History of flight-crew uniforms
A typical flight crew comprises the pilots, who fly the aircraft from the the cockpit, and the flight attendants, who are primarily responsible for passengers’ safety and comfort on board the aircraft.
Flight attendants perform a secondary function as part of the airline’s in-flight experience by serving beverages, meals and snacks to passengers.
Several aviation terminologies were imported from the maritime and rail industries which preceded the air-transport industry. The titles "captain" and "first officer" used to describe the cockpit crew originated from the titles "captain" and "first mate" in the maritime industry.
Airlines want passengers to feel safe on board an aircraft, since passengers’ apprehensions about flying are partly influenced by the appearance and demeanour of the cockpit crew. Uniforms denote rank and discipline. Therefore, pilots’ uniforms, including the jackets, ties, caps, stripes on the jacket sleeves epaulettes and bars, were patterned after those of officers on a ship, with the captain having four bars and the first officer three bars. The bars and stripes were usually gold in colour, but some airlines have changed the colour to silver.
In the early days of commercial air transport, flight attendants were men and were scalled stewards. The senior flight attendant was called a purser. These terms were also imported from the maritime industry. The uniform worn were similar to thatthose of stewards and pursers on passenger ships. Some flight-attendant uniforms have stripes on the jacket sleeves similar to those of stewards and stewardesses on a ship.
The first woman to be a flight attendant was a 25-year-old registered nurse named Ellen Church, who was employed by United Airlines in 1930. Other airlines also began to hire nurses as flight attendants, then called stewardesses or air hostesses. Their uniforms were patterned after nurses’ uniforms.
Women rapidly replaced men as flight attendants, and by 1936, they had taken over the role. They were selected not only for their knowledge but also for their physical characteristics.
A 1936 New York Times article described the requirements:
“The girls who qualify for hostesses must be petite; weight 100 to 118 pounds; height five feet to five feet four inches; age 20-26 years. Add to that the rigid physical examination each must undergo four times every year, and you are assured of the bloom that goes with perfect health.”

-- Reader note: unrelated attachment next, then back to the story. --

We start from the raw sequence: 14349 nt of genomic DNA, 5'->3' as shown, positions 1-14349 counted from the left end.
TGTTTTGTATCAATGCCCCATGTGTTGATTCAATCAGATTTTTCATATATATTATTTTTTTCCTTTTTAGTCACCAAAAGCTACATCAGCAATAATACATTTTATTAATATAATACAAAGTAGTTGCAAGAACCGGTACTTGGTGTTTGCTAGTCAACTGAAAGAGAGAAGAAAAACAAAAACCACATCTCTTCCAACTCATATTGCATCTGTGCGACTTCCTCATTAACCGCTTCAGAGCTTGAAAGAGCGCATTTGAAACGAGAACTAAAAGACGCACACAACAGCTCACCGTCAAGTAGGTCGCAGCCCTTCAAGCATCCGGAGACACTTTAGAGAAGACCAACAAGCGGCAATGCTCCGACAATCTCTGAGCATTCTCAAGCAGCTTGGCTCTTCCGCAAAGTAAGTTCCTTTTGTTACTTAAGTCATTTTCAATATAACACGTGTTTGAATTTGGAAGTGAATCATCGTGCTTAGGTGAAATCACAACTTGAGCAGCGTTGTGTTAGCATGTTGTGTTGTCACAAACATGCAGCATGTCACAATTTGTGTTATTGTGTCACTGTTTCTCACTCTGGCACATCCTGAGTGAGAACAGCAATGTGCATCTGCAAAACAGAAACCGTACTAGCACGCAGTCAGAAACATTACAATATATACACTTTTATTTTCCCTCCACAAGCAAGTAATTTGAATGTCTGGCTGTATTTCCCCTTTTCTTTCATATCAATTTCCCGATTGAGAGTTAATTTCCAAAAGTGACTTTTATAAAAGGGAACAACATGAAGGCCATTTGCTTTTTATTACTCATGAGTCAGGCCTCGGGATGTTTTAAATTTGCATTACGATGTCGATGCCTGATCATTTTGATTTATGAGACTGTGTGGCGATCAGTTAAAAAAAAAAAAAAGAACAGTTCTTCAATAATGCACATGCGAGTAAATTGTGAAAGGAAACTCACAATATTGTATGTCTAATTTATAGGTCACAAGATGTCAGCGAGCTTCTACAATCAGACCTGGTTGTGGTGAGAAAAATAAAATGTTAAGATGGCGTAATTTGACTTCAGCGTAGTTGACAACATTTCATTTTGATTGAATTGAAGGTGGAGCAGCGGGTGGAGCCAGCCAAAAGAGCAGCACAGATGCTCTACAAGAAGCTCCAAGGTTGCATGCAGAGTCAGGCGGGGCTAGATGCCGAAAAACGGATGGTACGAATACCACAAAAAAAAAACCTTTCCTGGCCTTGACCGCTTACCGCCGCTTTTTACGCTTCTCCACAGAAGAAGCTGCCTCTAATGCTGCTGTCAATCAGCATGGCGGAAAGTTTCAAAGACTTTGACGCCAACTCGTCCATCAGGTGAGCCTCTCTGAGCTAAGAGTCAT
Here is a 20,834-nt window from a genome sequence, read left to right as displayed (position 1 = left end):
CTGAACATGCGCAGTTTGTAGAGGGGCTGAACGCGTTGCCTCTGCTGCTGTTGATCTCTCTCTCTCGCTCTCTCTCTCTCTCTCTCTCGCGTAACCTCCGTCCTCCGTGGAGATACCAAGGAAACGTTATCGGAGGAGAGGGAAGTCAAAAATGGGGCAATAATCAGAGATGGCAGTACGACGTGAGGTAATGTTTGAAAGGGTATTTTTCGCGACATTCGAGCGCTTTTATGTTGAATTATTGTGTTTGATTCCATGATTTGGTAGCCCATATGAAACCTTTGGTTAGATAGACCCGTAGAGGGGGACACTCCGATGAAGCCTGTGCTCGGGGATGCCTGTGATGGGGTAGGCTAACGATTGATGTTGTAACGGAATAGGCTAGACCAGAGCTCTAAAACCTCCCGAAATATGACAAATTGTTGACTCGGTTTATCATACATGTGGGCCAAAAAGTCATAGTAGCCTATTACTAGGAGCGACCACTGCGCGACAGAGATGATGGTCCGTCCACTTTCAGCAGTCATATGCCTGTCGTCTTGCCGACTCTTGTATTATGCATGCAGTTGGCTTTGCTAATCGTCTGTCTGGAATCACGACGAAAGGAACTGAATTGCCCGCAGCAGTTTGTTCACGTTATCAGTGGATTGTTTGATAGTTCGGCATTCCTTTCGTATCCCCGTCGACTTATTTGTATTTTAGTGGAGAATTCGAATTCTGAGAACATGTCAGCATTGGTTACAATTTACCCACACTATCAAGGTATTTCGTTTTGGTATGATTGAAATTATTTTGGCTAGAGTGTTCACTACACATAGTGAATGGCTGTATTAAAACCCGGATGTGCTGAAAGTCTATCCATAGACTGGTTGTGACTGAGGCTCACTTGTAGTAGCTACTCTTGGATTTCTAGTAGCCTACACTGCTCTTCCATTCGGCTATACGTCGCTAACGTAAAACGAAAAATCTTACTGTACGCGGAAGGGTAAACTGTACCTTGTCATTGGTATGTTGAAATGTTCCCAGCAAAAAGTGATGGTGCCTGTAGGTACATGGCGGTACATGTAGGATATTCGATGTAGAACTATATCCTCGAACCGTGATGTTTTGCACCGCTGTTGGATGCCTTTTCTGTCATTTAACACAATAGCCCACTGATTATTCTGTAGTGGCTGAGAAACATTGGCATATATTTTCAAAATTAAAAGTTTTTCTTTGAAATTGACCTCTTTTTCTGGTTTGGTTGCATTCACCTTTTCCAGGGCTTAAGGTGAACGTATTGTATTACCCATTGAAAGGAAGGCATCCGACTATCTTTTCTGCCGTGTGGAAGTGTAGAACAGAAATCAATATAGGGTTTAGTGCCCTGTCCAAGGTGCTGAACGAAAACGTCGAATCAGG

Three decades later, a 1966 New York Times classified ad for stewardesses at Eastern Airlines listed these requirements: “A high school graduate, single (widows and divorcees with no children considered), 20 years of age (girls 191⁄2 may apply for future consideration). Five foot two but no more than five foot nine, weight 105-135 in proportion to height and have at least 20/40 vision without glasses.”
Appearance was considered a most important factor to become a stewardess. At that time, airlines believed the exploitation of female sexuality would be a competitive advantage. Therefore, flight attendants’ uniforms were often form-fitting, complete with white gloves and high heels.
The requirement to be a registered nurse on US airlines was relaxed during World War II, as many nurses joined the military nurse corps. This caused airlines to resume employing male flight attendants.
However, they continued to exploit female sexuality by having flight attendants wear form-fitting uniforms, including miniskirts, during the sixties, seventies and eighties. Flight attendants on Asian and Middle Eastern airlines wore more modest and traditional uniforms in keeping with their cultural norms.
On the other hand, Vietjet, an international low-cost airline from Vietnam, was dubbed “Bikini Airlines” because their flight attendants dressed in bikinis on some promotional flights. In January 2018, Vietjet was fined by the Civil Aviation Authority of Vietnam (CAAV) for offering a "bikini show" to Vietnam's under-23 football team, returning from a tournament in China.
"Despite the fact the Vietjet event didn't jeopardise the safety of the flight, it could still have posed a safety risk," said the CAAV.
As airlines rebranded, the design of flight-attendant uniforms was changed to match the brand, and women were allowed to wear trousers, like their male colleagues, paving the way for more modest uniforms.
Singapore Airlines is perhaps the world’s most successful airlines. It began operations in in 1972, when Singapore Airlines took over as the successor of Malaysia-Singapore Airlines. Initially, when Singapore Airlines was created, the flight-attendant uniform was the traditional
sarong kebaya, a tubular batik skirt with a fitted blouse worn by women in Singapore, Malaysia, Indonesia, Thailand, and Myanmar.
In 1972, Pierre Balmain, a French haute-couture designer, was hired to redesign the
sarong kebaya as part of Singapore Airlines new cabin crew's uniform, which he dubbed the “Singapore Girl.”
The Singapore Girl has become a visual trademark and brand for Singapore Airlines, together with the slogan – A Great Way Fly. The Singapore Girl is said to engender "Asian values and hospitality" and has been described as "caring, warm, gentle, elegant and serene."
Since then, the uniform has gained worldwide recognition as part of the airline's branding
Singapore Airlines' cabin service has been recognised with awards from magazines, travel and tourism industries, including the World's Best Cabin Crew Service by the Business Traveler Asia-Pacific Awards for 23 consecutive years.
"History of flight-crew uniforms"